For first time since Inquisition, Portuguese cheese gets kosher seal
Portuguese cheese maker, a descendant of Jews forced to convert, reconnects with Jewish roots.
For the first time since the Spanish Inquisition in Portugal, a dairy product has been given an official kosher certificate. The ground-breaking product is a hard, goat's milk cheese, manufactured by the descendant of Anusim (Jews who were forced to convert to Christianity).
Last year, Jose Braz, owner of the Queijos Braz factory, contacted Daniel Litwak, the chief rabbi of Portugal's second-largest city, Porto, and asked him to arrange a kashrut certificate for Serra da Estrela cheese, which Braz manufactures. Braz believes that his own family were members of Portugal's Jewish community in the 14th and 15th centuries, but like many others were forced to convert to escape persecution by the Inquisition.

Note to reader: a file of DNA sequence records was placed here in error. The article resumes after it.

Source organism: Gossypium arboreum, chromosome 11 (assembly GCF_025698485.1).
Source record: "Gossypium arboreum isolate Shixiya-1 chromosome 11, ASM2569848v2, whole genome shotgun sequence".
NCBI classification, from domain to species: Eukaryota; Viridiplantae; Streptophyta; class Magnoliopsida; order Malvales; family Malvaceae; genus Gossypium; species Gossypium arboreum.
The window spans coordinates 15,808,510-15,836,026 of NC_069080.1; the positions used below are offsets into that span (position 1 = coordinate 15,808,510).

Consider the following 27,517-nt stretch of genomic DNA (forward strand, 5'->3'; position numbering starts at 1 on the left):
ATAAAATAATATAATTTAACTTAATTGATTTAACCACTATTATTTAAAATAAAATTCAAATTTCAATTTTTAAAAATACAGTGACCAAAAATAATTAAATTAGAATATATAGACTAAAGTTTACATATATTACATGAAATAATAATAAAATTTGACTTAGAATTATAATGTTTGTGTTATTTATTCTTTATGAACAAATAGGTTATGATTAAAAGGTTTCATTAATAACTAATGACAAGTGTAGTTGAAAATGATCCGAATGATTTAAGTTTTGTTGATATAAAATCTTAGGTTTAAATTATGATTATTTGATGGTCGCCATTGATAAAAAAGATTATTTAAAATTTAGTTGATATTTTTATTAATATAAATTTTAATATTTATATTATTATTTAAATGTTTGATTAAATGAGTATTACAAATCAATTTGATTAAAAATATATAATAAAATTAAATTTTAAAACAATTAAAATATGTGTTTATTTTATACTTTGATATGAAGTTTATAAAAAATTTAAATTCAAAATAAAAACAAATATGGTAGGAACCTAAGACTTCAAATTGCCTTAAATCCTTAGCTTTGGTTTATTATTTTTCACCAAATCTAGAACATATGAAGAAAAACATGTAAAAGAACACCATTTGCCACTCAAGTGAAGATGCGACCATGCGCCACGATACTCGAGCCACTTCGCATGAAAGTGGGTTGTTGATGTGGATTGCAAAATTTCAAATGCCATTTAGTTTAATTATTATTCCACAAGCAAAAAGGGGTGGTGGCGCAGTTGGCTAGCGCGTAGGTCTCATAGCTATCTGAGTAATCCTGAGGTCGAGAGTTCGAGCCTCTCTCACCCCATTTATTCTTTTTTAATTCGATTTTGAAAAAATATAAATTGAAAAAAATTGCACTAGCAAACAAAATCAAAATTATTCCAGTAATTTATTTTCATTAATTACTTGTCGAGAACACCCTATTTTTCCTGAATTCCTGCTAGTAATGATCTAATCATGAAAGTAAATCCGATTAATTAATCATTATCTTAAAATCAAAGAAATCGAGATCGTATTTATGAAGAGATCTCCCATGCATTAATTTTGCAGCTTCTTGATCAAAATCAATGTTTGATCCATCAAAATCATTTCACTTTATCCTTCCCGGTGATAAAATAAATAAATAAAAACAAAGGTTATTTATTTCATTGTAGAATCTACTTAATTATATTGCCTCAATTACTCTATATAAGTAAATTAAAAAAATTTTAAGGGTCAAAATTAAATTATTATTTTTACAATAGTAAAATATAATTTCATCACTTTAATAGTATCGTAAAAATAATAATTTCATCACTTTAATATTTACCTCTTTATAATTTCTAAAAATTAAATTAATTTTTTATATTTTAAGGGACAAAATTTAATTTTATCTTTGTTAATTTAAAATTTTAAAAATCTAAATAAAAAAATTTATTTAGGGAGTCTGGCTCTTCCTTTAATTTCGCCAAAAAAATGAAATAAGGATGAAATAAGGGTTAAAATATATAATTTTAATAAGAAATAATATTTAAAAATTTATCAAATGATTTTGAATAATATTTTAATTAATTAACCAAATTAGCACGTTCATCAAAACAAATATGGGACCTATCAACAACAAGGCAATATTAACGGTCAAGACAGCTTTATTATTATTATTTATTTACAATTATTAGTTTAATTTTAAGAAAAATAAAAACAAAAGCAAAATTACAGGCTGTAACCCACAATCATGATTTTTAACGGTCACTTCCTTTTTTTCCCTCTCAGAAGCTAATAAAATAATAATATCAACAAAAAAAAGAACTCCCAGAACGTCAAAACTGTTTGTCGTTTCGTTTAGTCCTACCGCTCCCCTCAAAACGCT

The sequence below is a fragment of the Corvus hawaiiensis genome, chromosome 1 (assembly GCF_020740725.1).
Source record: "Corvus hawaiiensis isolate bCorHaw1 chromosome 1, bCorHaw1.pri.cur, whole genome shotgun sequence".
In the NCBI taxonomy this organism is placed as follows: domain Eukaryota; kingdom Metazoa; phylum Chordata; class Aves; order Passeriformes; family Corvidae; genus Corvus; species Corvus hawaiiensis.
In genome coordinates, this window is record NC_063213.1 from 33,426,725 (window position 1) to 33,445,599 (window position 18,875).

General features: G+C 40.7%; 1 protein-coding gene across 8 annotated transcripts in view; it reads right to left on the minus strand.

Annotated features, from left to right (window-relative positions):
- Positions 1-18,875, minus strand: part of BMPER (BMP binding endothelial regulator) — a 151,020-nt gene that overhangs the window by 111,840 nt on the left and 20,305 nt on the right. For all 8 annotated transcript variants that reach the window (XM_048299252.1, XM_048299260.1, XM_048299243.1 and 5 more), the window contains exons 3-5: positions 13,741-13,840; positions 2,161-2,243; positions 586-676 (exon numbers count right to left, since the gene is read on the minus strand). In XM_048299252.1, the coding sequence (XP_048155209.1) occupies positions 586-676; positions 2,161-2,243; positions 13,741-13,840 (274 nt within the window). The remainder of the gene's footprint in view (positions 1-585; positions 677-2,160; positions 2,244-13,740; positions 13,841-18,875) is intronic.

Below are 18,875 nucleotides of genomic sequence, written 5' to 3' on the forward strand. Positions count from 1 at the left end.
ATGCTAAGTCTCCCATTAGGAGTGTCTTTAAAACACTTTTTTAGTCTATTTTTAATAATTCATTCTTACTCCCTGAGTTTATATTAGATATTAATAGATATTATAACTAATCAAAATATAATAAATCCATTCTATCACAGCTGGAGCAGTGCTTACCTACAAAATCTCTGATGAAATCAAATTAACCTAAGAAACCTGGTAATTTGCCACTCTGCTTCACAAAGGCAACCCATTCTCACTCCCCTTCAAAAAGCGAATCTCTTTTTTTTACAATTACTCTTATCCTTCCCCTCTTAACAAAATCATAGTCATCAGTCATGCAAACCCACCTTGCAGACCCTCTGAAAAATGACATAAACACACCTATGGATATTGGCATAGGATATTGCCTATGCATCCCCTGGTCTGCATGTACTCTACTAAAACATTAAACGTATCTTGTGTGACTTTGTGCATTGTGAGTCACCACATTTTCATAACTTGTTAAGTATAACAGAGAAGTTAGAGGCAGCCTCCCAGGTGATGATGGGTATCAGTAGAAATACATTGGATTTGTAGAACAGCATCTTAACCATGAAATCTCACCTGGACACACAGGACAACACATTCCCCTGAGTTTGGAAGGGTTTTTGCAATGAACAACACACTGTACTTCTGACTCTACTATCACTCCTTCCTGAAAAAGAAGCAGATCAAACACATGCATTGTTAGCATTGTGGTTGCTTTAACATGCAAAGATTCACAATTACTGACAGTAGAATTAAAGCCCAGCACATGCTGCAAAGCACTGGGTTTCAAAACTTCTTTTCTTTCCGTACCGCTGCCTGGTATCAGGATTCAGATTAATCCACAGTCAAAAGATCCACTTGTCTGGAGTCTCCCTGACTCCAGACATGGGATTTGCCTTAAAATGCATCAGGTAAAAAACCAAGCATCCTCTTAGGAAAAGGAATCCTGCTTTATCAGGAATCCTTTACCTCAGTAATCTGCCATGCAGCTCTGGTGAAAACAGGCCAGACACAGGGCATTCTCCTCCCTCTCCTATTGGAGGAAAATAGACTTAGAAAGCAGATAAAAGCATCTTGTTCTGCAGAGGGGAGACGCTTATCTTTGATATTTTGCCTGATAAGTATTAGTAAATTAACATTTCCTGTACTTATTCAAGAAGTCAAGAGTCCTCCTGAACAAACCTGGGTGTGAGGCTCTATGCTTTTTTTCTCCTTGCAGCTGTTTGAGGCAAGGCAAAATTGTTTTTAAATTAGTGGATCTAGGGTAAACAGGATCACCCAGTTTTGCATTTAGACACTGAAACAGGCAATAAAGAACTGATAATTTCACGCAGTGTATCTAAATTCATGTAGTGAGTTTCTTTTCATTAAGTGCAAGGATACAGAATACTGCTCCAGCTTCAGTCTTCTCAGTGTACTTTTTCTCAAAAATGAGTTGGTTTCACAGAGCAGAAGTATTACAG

"When I spoke to Jose, he told me he wanted to reconnect to his Jewish roots - this was the reason for contacting me," says Litwak, who was born in Argentina. "I was surprised because his brand was doing rather nicely all over Europe. He did not need the certificate to increase his turnover."
New York-born Michael Freund, the chairman of Shavei Israel, a Jerusalem-based organization that helps people with Jewish roots become more involved in their Jewish community, who immigrated to Israel some 10 years ago, told Haaretz that Portugal "is seeing a Jewish revival over the past few years."
"Recently, the first kosher wine in Portugal since the Inquisition has become available, then the first olive oil and now the cheese," Freund says. "I see a definite connection between how many of the Anusim are rediscovering their roots and the increased interest."